Siri Meyer believes that in Norway innovation has almost reached the level of spiritual significance and that this way of thinking originated in the art domain. She describes how, during the Romantic period, artists were portrayed as people who searched for the new and the original, while simultaneously fighting against convention and tradition (Meyer 2007: 13). The upshot, she says, was an aesthetics that attributed to art qualities of the sacred and the divine (ibid.). Svašek highlights three concepts of how creativity is connected to the individual and innovation: during the medieval period, the artist was seen as a genius with particular qualities; the 19th century was dominated by the Kantian view of aesthetics, which saw genuine art as transcendental; and during the 20th century, the prevailing view was that art is detached from life (Svašek 2010: 64). Although the concept of art as particular and sacred has changed, the idea persists that innovation involves the creation of hitherto unseen novelty, and that art is only interesting when this condition is met.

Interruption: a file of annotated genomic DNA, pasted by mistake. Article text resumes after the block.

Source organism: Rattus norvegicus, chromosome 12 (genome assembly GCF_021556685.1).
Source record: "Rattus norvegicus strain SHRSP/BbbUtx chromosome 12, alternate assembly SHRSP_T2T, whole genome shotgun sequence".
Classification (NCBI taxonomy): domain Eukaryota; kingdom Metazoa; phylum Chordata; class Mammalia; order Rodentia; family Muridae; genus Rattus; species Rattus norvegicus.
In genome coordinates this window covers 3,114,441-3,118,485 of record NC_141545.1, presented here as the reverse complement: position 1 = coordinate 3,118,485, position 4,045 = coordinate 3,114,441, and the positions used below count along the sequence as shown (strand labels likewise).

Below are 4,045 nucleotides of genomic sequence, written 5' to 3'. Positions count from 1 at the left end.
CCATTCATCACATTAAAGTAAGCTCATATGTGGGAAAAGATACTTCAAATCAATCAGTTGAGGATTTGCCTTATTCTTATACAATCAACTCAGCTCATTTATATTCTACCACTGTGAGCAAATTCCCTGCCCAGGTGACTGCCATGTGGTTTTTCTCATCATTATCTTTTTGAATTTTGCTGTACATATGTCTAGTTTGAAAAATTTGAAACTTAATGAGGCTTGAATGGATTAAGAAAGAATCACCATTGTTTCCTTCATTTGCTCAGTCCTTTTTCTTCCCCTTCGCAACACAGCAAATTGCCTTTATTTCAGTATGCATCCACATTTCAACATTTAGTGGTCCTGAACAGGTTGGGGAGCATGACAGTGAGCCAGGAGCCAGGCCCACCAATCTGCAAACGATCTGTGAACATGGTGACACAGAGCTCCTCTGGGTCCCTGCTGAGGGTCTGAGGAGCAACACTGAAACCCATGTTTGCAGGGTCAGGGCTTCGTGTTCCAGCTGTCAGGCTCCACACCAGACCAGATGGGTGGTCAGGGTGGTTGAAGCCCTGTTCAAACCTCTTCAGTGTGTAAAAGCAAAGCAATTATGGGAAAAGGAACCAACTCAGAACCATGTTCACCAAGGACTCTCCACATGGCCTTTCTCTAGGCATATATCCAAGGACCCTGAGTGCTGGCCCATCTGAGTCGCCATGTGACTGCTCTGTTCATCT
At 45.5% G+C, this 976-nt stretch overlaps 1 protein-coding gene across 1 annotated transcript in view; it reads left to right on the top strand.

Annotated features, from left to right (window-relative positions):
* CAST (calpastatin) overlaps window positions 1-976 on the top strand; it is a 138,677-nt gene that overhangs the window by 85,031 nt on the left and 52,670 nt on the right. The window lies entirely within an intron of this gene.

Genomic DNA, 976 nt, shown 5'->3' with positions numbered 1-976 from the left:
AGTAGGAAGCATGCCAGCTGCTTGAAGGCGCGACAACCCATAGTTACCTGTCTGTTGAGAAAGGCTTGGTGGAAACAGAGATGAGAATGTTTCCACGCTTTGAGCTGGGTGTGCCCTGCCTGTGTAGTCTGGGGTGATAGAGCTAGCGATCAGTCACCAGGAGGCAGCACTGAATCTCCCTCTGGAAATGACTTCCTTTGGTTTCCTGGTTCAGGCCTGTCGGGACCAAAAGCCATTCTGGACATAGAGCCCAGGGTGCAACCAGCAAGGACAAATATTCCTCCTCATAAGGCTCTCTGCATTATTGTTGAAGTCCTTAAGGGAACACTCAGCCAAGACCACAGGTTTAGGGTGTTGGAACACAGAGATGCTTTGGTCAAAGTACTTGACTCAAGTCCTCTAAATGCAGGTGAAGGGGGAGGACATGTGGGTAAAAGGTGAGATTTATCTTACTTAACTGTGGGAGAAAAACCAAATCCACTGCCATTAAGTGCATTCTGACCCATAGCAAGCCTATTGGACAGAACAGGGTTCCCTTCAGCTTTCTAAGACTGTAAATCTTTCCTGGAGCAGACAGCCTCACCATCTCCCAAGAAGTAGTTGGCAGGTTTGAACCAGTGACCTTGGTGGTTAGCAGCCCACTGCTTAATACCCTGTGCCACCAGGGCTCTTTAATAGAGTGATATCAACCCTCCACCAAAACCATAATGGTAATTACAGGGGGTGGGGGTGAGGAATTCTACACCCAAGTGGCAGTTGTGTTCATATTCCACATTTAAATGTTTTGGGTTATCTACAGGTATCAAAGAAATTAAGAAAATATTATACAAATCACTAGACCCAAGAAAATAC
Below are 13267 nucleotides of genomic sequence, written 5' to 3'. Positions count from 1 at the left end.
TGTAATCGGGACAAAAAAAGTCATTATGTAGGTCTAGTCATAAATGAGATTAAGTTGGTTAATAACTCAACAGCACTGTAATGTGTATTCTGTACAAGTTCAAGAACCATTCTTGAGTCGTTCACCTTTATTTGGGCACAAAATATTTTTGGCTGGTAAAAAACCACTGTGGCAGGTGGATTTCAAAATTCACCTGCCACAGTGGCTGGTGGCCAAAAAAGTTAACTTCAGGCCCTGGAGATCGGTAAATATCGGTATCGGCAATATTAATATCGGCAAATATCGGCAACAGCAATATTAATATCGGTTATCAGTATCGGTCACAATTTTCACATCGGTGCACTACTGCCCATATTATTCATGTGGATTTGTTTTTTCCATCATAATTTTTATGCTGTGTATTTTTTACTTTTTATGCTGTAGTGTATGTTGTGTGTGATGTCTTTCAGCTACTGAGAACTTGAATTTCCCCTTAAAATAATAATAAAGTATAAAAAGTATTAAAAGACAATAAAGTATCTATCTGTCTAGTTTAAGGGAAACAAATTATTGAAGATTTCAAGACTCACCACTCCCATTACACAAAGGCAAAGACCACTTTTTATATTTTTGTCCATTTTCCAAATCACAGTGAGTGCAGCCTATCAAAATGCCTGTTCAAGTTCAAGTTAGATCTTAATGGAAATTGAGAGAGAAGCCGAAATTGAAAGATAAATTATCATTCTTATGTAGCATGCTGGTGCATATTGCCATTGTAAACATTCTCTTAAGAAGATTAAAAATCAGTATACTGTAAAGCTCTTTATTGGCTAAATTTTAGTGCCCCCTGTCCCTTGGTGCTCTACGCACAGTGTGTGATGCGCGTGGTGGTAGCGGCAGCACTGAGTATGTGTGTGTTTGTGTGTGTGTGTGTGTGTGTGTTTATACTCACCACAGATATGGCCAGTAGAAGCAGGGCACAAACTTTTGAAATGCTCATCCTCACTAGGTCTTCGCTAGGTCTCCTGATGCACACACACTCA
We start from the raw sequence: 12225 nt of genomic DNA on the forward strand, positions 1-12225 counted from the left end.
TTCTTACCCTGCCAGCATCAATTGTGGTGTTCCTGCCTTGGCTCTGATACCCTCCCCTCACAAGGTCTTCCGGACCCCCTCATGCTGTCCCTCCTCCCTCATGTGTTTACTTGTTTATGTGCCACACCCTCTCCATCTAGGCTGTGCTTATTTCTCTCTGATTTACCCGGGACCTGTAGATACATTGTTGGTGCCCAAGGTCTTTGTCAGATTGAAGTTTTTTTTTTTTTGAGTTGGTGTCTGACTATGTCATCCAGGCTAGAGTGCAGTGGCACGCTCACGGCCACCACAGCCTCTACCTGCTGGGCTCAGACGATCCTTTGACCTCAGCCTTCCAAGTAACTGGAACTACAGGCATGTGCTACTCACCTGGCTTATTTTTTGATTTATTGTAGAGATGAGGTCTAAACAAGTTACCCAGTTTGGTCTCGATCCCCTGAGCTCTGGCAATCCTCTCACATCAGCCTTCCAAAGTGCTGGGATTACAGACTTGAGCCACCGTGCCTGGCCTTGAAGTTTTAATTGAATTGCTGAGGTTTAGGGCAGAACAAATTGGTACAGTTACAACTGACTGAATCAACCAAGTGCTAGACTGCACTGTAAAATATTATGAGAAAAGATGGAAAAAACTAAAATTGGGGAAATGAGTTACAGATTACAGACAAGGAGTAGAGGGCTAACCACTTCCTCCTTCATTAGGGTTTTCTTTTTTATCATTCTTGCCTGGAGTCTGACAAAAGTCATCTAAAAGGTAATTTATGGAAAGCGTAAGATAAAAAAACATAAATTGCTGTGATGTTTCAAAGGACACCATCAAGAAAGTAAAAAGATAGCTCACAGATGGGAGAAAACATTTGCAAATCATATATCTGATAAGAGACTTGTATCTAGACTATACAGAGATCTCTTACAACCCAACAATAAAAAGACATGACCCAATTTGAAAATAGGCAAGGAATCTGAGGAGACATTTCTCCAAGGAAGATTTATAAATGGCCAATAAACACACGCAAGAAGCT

One can question whether innovation and talent can only be ascribed to certain people. It is a view that promotes elitist thinking, because if it were the case, it would presuppose the existence of others with the ability to assess and validate whether someone is being innovative. The expectation that people have to be innovative has meanwhile spread to other social fields, Meyer (Meyer 2007: 28) and others have argued. This becomes clear when one considers the range of activities covered by Innovation Norway, which makes its assessments using criteria such as time, quality, quantity and profitability. According to Innovation Norway, innovative solutions have to be profitable, and they should be competitive with other products in the global market.